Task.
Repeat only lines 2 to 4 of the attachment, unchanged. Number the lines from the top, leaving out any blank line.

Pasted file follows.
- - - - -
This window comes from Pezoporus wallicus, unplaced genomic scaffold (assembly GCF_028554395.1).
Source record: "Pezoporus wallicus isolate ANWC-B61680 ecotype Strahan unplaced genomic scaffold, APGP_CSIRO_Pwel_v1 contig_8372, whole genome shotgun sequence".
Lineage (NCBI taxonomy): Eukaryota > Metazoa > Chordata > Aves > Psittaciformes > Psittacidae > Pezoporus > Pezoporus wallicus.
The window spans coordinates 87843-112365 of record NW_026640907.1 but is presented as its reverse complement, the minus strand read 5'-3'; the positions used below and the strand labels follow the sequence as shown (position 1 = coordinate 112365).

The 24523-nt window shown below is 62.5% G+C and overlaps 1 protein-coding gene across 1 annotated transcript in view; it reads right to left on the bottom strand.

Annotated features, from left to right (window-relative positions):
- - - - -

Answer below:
Source record: "Pezoporus wallicus isolate ANWC-B61680 ecotype Strahan unplaced genomic scaffold, APGP_CSIRO_Pwel_v1 contig_8372, whole genome shotgun sequence".
Lineage (NCBI taxonomy): Eukaryota > Metazoa > Chordata > Aves > Psittaciformes > Psittacidae > Pezoporus > Pezoporus wallicus.
The window spans coordinates 87843-112365 of record NW_026640907.1 but is presented as its reverse complement, the minus strand read 5'-3'; the positions used below and the strand labels follow the sequence as shown (position 1 = coordinate 112365).